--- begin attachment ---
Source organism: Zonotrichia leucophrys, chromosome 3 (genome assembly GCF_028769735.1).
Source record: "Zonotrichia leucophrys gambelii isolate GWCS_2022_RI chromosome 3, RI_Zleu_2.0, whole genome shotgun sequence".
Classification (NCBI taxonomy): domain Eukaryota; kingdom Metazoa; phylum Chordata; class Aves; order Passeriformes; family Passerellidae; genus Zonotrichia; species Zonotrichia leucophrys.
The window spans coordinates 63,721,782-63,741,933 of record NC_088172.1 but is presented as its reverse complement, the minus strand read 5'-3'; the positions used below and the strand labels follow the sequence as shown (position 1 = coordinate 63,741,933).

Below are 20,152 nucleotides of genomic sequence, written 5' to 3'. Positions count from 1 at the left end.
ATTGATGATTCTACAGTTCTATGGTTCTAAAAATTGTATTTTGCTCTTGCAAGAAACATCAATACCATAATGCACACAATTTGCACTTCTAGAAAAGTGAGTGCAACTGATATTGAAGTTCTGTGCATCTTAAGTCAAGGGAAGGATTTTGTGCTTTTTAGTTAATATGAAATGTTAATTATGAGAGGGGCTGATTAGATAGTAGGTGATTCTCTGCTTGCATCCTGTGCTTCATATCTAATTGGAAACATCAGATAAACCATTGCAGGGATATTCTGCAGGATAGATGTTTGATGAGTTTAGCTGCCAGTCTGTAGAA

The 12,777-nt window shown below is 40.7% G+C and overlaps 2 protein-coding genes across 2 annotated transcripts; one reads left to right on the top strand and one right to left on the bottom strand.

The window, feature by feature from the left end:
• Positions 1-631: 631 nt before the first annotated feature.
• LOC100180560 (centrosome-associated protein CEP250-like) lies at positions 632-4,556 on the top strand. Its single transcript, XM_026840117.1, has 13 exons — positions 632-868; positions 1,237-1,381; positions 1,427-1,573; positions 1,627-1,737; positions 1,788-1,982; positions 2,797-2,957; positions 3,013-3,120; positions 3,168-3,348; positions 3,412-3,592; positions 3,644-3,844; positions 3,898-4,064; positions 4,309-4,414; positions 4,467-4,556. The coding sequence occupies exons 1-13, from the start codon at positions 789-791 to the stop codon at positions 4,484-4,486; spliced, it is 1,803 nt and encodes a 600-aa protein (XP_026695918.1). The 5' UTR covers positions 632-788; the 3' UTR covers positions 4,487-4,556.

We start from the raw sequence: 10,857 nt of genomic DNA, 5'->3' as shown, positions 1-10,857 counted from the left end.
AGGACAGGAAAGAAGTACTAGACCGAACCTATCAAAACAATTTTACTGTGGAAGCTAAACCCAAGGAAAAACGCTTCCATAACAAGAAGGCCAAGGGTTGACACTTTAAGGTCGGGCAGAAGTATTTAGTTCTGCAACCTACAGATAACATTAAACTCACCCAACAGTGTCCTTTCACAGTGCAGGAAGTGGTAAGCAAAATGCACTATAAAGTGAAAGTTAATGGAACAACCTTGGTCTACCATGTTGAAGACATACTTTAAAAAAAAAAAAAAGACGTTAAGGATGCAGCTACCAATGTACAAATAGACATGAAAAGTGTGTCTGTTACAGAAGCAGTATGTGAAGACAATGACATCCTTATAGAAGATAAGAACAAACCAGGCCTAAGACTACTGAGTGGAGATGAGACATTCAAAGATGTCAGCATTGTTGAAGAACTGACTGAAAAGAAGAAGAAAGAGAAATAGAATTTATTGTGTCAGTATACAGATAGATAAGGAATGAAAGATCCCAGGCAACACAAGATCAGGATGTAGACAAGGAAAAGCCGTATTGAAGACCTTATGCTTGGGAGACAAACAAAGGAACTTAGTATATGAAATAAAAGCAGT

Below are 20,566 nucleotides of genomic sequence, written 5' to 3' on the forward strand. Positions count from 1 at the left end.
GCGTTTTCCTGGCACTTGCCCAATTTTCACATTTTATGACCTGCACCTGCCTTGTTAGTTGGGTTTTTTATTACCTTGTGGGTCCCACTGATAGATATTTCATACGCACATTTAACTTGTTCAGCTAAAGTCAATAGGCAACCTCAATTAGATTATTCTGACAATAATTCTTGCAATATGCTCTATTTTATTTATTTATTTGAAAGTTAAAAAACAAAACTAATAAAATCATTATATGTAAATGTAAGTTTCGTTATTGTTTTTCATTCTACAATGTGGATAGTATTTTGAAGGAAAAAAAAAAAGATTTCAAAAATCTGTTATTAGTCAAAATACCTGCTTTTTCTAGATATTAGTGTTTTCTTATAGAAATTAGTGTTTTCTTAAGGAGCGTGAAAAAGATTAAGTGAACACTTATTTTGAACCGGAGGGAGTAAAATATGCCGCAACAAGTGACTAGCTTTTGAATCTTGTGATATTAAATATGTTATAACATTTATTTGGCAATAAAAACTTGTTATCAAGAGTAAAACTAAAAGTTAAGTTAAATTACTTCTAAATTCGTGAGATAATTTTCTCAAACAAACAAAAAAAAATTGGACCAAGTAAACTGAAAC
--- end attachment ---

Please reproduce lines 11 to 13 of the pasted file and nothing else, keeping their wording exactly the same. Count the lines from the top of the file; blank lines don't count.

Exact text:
We start from the raw sequence: 10,857 nt of genomic DNA, 5'->3' as shown, positions 1-10,857 counted from the left end.
AGGACAGGAAAGAAGTACTAGACCGAACCTATCAAAACAATTTTACTGTGGAAGCTAAACCCAAGGAAAAACGCTTCCATAACAAGAAGGCCAAGGGTTGACACTTTAAGGTCGGGCAGAAGTATTTAGTTCTGCAACCTACAGATAACATTAAACTCACCCAACAGTGTCCTTTCACAGTGCAGGAAGTGGTAAGCAAAATGCACTATAAAGTGAAAGTTAATGGAACAACCTTGGTCTACCATGTTGAAGACATACTTTAAAAAAAAAAAAAAGACGTTAAGGATGCAGCTACCAATGTACAAATAGACATGAAAAGTGTGTCTGTTACAGAAGCAGTATGTGAAGACAATGACATCCTTATAGAAGATAAGAACAAACCAGGCCTAAGACTACTGAGTGGAGATGAGACATTCAAAGATGTCAGCATTGTTGAAGAACTGACTGAAAAGAAGAAGAAAGAGAAATAGAATTTATTGTGTCAGTATACAGATAGATAAGGAATGAAAGATCCCAGGCAACACAAGATCAGGATGTAGACAAGGAAAAGCCGTATTGAAGACCTTATGCTTGGGAGACAAACAAAGGAACTTAGTATATGAAATAAAAGCAGT

Below are 20,566 nucleotides of genomic sequence, written 5' to 3' on the forward strand. Positions count from 1 at the left end.